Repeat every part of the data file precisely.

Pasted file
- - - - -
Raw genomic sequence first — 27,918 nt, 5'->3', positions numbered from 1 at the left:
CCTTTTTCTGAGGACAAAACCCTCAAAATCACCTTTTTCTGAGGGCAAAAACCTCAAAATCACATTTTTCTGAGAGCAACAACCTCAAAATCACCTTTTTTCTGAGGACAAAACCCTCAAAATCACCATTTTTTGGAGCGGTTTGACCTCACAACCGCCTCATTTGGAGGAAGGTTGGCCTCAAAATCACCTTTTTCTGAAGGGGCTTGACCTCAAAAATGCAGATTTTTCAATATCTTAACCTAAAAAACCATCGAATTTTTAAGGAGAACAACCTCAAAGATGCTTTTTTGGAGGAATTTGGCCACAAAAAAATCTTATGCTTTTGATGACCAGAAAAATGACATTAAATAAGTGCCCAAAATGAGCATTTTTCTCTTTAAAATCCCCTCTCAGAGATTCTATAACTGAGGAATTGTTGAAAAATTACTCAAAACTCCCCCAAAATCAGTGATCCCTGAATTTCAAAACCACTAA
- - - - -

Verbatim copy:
Raw genomic sequence first — 27,918 nt, 5'->3', positions numbered from 1 at the left:
CCTTTTTCTGAGGACAAAACCCTCAAAATCACCTTTTTCTGAGGGCAAAAACCTCAAAATCACATTTTTCTGAGAGCAACAACCTCAAAATCACCTTTTTTCTGAGGACAAAACCCTCAAAATCACCATTTTTTGGAGCGGTTTGACCTCACAACCGCCTCATTTGGAGGAAGGTTGGCCTCAAAATCACCTTTTTCTGAAGGGGCTTGACCTCAAAAATGCAGATTTTTCAATATCTTAACCTAAAAAACCATCGAATTTTTAAGGAGAACAACCTCAAAGATGCTTTTTTGGAGGAATTTGGCCACAAAAAAATCTTATGCTTTTGATGACCAGAAAAATGACATTAAATAAGTGCCCAAAATGAGCATTTTTCTCTTTAAAATCCCCTCTCAGAGATTCTATAACTGAGGAATTGTTGAAAAATTACTCAAAACTCCCCCAAAATCAGTGATCCCTGAATTTCAAAACCACTAA